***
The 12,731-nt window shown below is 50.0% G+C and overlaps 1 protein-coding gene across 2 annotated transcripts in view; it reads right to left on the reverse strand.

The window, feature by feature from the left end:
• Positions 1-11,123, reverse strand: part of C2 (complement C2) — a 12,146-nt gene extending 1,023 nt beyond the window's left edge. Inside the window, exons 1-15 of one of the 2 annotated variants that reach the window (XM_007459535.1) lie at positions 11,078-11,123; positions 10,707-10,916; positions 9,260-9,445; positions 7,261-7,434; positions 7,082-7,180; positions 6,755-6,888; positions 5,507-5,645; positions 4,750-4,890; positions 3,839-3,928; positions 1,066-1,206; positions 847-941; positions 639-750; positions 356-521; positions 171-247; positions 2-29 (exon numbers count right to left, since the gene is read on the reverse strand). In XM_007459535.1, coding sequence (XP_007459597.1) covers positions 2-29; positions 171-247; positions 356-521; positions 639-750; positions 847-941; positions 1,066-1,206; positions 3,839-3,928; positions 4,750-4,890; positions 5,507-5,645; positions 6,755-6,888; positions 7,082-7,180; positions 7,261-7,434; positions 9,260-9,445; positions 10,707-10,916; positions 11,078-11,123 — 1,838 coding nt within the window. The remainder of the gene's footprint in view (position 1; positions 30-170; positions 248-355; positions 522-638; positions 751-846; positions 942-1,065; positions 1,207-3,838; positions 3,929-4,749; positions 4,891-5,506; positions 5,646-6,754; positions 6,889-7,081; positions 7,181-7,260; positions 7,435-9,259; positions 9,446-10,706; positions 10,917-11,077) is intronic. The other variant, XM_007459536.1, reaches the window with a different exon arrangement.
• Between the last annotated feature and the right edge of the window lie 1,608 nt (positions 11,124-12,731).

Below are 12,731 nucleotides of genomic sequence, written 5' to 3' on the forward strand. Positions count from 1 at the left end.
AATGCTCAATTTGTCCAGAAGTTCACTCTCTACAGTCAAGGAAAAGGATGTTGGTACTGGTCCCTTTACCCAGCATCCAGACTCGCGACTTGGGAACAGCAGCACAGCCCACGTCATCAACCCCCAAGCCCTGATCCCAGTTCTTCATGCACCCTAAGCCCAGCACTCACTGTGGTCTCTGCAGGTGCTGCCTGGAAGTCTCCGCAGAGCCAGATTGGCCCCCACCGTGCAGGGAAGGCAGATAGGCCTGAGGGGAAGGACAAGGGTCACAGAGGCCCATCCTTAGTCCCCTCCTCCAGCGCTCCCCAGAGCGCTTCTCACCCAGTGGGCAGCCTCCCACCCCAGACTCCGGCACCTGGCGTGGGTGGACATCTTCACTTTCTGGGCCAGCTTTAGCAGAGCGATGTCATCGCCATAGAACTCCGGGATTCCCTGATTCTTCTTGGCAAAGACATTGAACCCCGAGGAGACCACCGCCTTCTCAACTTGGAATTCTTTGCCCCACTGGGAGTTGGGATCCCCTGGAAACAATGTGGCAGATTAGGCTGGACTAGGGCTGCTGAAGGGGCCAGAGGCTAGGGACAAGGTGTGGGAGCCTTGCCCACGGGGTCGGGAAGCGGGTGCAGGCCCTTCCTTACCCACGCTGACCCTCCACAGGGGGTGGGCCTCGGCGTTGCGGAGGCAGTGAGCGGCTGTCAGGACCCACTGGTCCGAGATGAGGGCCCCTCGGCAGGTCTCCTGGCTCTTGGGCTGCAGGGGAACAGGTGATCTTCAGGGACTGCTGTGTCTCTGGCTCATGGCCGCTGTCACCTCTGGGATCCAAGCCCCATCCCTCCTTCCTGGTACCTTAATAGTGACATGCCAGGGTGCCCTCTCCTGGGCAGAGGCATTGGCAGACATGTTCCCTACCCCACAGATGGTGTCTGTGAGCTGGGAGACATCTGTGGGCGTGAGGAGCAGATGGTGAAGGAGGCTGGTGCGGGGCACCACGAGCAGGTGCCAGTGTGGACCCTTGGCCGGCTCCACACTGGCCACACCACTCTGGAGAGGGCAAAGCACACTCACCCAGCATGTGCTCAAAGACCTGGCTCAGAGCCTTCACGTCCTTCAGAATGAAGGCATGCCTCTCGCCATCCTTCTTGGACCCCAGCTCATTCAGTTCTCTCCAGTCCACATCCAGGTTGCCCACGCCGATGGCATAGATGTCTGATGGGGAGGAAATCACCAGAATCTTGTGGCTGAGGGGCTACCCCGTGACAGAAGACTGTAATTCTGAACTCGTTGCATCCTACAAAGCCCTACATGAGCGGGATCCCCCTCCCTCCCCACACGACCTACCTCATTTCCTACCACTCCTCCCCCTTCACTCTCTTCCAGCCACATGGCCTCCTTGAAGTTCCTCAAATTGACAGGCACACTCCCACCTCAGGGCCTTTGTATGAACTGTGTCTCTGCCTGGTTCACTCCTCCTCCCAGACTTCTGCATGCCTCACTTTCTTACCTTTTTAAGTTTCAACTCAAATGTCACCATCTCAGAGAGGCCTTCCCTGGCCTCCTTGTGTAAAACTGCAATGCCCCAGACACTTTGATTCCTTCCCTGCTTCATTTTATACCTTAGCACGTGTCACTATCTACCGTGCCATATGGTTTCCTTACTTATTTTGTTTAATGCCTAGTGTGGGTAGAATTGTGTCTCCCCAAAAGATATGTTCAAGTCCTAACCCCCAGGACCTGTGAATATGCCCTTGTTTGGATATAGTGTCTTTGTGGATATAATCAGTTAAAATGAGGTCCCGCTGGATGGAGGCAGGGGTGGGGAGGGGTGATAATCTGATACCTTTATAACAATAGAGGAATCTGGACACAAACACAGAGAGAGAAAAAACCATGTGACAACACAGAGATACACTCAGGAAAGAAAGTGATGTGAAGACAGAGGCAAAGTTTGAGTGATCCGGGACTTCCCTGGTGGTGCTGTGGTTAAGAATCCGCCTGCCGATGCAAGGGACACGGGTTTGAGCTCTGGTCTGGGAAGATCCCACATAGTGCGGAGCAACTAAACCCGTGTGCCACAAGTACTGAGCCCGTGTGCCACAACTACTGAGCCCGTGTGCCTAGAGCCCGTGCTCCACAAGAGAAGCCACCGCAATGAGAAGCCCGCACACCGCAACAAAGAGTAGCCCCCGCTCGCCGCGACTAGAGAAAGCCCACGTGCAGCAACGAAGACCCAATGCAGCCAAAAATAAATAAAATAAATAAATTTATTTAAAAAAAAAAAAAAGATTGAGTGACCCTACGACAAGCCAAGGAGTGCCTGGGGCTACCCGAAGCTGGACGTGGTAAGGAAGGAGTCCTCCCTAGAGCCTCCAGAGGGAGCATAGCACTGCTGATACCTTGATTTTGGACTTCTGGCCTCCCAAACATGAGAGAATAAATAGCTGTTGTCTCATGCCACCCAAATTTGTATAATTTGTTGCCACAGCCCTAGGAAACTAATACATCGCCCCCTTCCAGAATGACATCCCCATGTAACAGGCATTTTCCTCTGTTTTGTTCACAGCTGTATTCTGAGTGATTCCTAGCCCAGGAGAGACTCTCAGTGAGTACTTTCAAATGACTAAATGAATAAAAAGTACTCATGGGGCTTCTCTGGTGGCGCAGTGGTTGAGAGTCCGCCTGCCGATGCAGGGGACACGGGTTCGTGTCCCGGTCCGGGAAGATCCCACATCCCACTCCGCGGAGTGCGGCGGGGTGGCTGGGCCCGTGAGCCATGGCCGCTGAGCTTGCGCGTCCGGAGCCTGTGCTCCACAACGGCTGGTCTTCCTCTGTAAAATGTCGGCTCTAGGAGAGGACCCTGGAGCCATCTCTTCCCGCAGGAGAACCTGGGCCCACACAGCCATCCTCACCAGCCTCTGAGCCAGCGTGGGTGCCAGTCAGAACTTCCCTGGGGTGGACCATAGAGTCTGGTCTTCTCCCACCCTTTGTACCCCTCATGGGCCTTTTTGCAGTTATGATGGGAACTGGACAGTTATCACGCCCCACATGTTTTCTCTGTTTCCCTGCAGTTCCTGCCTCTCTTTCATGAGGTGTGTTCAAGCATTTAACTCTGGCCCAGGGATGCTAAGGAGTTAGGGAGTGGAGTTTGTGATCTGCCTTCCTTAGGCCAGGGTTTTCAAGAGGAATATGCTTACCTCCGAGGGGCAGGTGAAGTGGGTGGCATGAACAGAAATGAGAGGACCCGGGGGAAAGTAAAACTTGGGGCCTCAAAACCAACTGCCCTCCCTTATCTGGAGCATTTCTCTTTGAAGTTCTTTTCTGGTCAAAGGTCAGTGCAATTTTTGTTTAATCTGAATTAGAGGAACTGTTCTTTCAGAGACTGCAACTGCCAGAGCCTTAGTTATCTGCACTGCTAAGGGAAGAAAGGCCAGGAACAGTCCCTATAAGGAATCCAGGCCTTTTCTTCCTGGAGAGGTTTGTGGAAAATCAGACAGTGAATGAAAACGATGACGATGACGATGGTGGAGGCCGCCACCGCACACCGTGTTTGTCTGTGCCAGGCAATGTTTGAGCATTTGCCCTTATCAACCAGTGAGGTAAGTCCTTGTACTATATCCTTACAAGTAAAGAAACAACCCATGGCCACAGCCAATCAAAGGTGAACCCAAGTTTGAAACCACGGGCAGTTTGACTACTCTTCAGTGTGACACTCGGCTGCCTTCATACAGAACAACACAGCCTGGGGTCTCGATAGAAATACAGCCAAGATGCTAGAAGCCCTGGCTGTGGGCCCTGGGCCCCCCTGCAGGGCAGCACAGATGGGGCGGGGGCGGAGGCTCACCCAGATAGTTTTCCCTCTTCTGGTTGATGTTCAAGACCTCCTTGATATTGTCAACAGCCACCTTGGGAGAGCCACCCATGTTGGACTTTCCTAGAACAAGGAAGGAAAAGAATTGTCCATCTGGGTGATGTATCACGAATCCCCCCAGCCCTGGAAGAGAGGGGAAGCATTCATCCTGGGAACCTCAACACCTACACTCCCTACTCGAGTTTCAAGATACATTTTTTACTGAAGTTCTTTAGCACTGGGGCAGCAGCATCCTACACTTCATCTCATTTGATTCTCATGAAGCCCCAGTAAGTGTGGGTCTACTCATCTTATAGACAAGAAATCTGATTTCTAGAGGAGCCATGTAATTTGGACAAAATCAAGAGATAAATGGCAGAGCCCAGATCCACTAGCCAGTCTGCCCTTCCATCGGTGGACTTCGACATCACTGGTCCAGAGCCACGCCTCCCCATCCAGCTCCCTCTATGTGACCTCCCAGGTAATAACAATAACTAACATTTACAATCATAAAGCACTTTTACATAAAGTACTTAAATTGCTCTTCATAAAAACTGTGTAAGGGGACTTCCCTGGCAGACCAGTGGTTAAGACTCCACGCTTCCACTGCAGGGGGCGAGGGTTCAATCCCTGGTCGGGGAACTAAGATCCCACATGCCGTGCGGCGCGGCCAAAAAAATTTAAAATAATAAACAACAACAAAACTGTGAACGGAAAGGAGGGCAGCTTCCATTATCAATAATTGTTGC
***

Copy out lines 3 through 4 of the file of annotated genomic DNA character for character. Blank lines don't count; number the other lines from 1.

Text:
• Positions 1-11,123, reverse strand: part of C2 (complement C2) — a 12,146-nt gene extending 1,023 nt beyond the window's left edge. Inside the window, exons 1-15 of one of the 2 annotated variants that reach the window (XM_007459535.1) lie at positions 11,078-11,123; positions 10,707-10,916; positions 9,260-9,445; positions 7,261-7,434; positions 7,082-7,180; positions 6,755-6,888; positions 5,507-5,645; positions 4,750-4,890; positions 3,839-3,928; positions 1,066-1,206; positions 847-941; positions 639-750; positions 356-521; positions 171-247; positions 2-29 (exon numbers count right to left, since the gene is read on the reverse strand). In XM_007459535.1, coding sequence (XP_007459597.1) covers positions 2-29; positions 171-247; positions 356-521; positions 639-750; positions 847-941; positions 1,066-1,206; positions 3,839-3,928; positions 4,750-4,890; positions 5,507-5,645; positions 6,755-6,888; positions 7,082-7,180; positions 7,261-7,434; positions 9,260-9,445; positions 10,707-10,916; positions 11,078-11,123 — 1,838 coding nt within the window. The remainder of the gene's footprint in view (position 1; positions 30-170; positions 248-355; positions 522-638; positions 751-846; positions 942-1,065; positions 1,207-3,838; positions 3,929-4,749; positions 4,891-5,506; positions 5,646-6,754; positions 6,889-7,081; positions 7,181-7,260; positions 7,435-9,259; positions 9,446-10,706; positions 10,917-11,077) is intronic. The other variant, XM_007459536.1, reaches the window with a different exon arrangement.
• Between the last annotated feature and the right edge of the window lie 1,608 nt (positions 11,124-12,731).